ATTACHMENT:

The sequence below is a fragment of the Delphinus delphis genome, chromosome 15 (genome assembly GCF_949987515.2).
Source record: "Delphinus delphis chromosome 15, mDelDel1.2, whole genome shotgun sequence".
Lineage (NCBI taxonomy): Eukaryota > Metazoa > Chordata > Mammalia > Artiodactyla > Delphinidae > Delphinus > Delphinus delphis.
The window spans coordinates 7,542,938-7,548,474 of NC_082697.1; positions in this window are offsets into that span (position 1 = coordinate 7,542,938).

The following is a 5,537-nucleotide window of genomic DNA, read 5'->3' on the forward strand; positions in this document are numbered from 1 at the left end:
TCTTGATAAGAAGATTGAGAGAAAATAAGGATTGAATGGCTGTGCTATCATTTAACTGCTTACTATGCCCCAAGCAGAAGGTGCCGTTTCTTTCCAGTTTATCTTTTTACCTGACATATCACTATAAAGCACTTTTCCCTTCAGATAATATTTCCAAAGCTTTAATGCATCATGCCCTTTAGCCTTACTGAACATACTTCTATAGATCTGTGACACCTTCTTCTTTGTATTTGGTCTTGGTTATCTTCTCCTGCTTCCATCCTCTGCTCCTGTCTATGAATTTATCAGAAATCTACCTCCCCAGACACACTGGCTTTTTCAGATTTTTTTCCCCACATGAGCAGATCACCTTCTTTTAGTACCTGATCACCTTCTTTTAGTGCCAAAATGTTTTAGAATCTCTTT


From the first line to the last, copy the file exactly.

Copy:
The sequence below is a fragment of the Delphinus delphis genome, chromosome 15 (genome assembly GCF_949987515.2).
Source record: "Delphinus delphis chromosome 15, mDelDel1.2, whole genome shotgun sequence".
Lineage (NCBI taxonomy): Eukaryota > Metazoa > Chordata > Mammalia > Artiodactyla > Delphinidae > Delphinus > Delphinus delphis.
The window spans coordinates 7,542,938-7,548,474 of NC_082697.1; positions in this window are offsets into that span (position 1 = coordinate 7,542,938).

The following is a 5,537-nucleotide window of genomic DNA, read 5'->3' on the forward strand; positions in this document are numbered from 1 at the left end:
TCTTGATAAGAAGATTGAGAGAAAATAAGGATTGAATGGCTGTGCTATCATTTAACTGCTTACTATGCCCCAAGCAGAAGGTGCCGTTTCTTTCCAGTTTATCTTTTTACCTGACATATCACTATAAAGCACTTTTCCCTTCAGATAATATTTCCAAAGCTTTAATGCATCATGCCCTTTAGCCTTACTGAACATACTTCTATAGATCTGTGACACCTTCTTCTTTGTATTTGGTCTTGGTTATCTTCTCCTGCTTCCATCCTCTGCTCCTGTCTATGAATTTATCAGAAATCTACCTCCCCAGACACACTGGCTTTTTCAGATTTTTTTCCCCACATGAGCAGATCACCTTCTTTTAGTACCTGATCACCTTCTTTTAGTGCCAAAATGTTTTAGAATCTCTTT